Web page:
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The Nervous System And Its Complexity, Organization Of Neurons Into A Nervous System And Basic Neuroanatomy

Humans and other vertebrates possess a central nervous system (CNS)—the brain and spinal cord—containing specialized cells called neurons. The nervous system is essential for virtually every aspect of life and, along with the body's other systems (muscular-skeletal, endocrine, etc.), performs the following seven basic, interrelated tasks:

  1. Maintenance of vital functions, including control of the cardiovascular system and homeostasis (regulation of temperature, weight, internal milieu in general).
  2. Obtaining information via the sensory systems (auditory, visual, somatosensory, olfactory, etc.) and processing that information. Information about ourselves and the world is provided by the sensory portions of the nervous system.
  3. Storage and retrieval of information by the processes of learning and memory. Changes occur in the brain every time something new is learned, and the changes often last in the form of memories. Moreover, the brain must be adept at retrieving that information from storage when needed.
  4. Production of behavior, including movement, locomotion, autonomic responses, and communicative behavior such as language. The brain's motor systems operate skeletal muscles that move the limbs, facial muscles, mouth, vocal cords, and so on.
  5. Integration of information and output: tying things together to make "decisions" ranging from simple reflexes to complex social and cognitive processes (intelligence, language, spatial orientation, etc.).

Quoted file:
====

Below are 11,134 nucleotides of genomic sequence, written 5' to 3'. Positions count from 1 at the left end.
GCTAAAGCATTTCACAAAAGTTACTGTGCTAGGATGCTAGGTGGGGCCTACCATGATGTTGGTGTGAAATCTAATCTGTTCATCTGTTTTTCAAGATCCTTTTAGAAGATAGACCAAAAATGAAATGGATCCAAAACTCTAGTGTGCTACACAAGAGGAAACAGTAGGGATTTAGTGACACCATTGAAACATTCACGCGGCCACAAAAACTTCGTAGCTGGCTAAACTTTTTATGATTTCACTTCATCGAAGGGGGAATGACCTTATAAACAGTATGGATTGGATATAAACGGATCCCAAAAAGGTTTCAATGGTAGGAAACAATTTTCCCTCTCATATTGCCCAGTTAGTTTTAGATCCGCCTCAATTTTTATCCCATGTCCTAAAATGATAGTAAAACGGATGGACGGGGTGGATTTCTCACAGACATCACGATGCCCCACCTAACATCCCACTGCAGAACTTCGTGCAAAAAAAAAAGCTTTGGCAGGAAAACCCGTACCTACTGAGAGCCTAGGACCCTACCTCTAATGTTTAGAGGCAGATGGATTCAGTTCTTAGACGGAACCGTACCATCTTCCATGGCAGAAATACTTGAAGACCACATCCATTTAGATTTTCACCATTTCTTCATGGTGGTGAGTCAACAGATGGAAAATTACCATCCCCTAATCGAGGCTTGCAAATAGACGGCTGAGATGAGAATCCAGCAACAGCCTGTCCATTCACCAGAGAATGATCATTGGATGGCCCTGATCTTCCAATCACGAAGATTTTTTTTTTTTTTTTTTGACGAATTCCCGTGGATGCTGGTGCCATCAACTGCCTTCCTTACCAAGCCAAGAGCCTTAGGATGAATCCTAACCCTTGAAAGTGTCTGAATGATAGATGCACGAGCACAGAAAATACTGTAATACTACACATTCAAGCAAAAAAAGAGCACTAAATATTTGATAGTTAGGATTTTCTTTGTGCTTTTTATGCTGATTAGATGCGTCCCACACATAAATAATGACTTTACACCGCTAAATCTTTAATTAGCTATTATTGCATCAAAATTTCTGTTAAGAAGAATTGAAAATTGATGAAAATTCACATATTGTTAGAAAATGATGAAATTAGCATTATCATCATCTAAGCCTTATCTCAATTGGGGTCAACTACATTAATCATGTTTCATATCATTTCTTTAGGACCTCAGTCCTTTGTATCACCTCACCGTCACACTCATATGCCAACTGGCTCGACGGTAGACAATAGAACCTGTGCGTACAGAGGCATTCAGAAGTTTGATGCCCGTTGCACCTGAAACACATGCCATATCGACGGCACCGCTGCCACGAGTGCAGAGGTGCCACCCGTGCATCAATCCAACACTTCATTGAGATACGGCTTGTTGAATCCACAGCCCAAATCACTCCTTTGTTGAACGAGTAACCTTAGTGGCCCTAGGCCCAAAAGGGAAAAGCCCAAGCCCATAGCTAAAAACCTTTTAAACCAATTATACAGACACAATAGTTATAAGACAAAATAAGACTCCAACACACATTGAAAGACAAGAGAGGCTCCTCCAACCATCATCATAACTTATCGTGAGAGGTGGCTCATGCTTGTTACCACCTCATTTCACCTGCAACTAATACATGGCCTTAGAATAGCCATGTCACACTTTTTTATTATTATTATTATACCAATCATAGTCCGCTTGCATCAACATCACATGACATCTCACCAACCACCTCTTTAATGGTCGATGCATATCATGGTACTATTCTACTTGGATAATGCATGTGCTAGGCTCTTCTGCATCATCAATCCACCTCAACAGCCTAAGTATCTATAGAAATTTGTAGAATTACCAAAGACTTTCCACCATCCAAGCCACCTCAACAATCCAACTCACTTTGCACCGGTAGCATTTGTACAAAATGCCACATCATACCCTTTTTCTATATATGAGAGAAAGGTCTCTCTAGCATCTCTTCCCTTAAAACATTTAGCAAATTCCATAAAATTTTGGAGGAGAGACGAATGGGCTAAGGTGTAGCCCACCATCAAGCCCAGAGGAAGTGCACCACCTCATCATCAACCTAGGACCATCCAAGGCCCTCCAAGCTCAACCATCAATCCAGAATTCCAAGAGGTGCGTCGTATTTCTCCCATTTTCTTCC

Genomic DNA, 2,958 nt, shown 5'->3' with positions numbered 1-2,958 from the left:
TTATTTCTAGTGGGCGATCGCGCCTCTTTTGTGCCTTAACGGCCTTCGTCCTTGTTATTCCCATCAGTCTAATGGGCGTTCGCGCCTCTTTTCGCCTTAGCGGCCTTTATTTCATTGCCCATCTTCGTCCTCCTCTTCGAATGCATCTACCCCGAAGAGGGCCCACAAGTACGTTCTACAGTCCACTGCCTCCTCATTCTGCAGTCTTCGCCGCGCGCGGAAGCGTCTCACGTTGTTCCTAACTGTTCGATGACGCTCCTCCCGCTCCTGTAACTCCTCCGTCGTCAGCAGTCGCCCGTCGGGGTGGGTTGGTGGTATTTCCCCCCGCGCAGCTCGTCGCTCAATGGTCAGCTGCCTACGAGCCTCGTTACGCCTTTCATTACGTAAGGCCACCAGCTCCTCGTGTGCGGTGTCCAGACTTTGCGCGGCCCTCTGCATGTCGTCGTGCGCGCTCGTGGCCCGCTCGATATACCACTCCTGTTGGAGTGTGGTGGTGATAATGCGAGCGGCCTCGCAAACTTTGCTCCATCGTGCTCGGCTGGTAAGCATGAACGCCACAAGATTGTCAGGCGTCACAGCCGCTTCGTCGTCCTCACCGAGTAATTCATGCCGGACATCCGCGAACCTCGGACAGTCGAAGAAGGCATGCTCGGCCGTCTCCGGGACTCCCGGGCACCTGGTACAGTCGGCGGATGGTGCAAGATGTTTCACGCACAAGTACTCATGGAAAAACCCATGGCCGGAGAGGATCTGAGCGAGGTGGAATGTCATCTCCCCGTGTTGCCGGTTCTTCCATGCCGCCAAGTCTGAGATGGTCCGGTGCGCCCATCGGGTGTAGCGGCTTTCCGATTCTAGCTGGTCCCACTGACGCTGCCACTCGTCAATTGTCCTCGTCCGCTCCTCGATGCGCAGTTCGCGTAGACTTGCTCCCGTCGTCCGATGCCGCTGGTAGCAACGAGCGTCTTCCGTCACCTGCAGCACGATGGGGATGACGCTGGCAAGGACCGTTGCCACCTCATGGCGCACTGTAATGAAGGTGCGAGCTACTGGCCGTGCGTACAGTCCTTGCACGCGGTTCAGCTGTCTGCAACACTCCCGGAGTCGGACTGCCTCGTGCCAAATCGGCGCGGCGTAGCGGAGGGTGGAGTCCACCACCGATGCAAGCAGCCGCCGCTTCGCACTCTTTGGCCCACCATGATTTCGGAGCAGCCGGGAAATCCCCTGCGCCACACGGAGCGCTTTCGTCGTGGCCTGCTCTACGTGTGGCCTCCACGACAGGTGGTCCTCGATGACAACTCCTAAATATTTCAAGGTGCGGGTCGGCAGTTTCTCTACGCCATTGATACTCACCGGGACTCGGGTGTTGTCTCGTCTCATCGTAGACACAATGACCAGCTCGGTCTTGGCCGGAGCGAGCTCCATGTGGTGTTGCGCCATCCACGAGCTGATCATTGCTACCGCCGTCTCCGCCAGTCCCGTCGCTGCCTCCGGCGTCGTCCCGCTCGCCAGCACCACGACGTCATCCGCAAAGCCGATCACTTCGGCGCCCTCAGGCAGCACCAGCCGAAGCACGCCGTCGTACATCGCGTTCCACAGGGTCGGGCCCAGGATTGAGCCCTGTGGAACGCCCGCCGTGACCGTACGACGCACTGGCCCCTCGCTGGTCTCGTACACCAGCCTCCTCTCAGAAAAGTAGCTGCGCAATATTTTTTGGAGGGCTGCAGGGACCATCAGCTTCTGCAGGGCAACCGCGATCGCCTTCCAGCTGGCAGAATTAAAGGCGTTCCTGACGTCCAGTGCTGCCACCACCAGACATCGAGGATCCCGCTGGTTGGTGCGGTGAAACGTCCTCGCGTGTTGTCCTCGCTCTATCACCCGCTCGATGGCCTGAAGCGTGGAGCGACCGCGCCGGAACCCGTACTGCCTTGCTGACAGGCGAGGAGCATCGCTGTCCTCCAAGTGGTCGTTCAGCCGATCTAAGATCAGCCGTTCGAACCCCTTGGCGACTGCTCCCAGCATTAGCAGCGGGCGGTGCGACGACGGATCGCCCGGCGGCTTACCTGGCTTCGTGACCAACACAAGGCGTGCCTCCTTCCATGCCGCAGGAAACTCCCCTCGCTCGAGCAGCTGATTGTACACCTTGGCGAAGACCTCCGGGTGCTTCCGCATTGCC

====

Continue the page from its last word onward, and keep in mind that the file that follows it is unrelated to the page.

6. Modulation of the overall activity levels of the brain and body associated with emotion, arousal, and sleep.
  7. Carrying out the genetic mandate to pass on one's genes to the next generation, especially with respect to sex, reproductive behavior, parenting, and aggression.

It is evident from our everyday observations that any or all of the seven functions may operate at sub-par levels as people get older. For example, maintaining body temperature may become more difficult under extreme conditions; the eyes, ears, and other senses may not pick up as much as they used to; it can become harder to remember names; athletic skills decline; "intelligence" for new technological concepts seems poorer compared to that of young people; a good night's sleep is often harder to get; and the frequency of sexual activity may change. Because all seven functions are beholden to the nervous system, it follows that age-related changes in the system's components are part and parcel of these problems.

Understanding how the nervous system and its components fare as individuals age, how agerelated neural changes are manifested behaviorally, and how this knowledge may be used to improve the quality of life is an immensely daunting task because, irrespective of aging, the nervous system is bafflingly complex.

Figure 1 Midsagittal view of the human brain, which would be visible if the brain was separated into two halves and viewed from the (inside) cut surface. SOURCE: Suggested by Rosenzweig, Mark R.; Leiman, A. L.; Breedlove, S. M. Biological Psychology. Sunderland, Mass.: Sinauer Associates, 1999.

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Medicine EncyclopediaAging Healthy - Part 1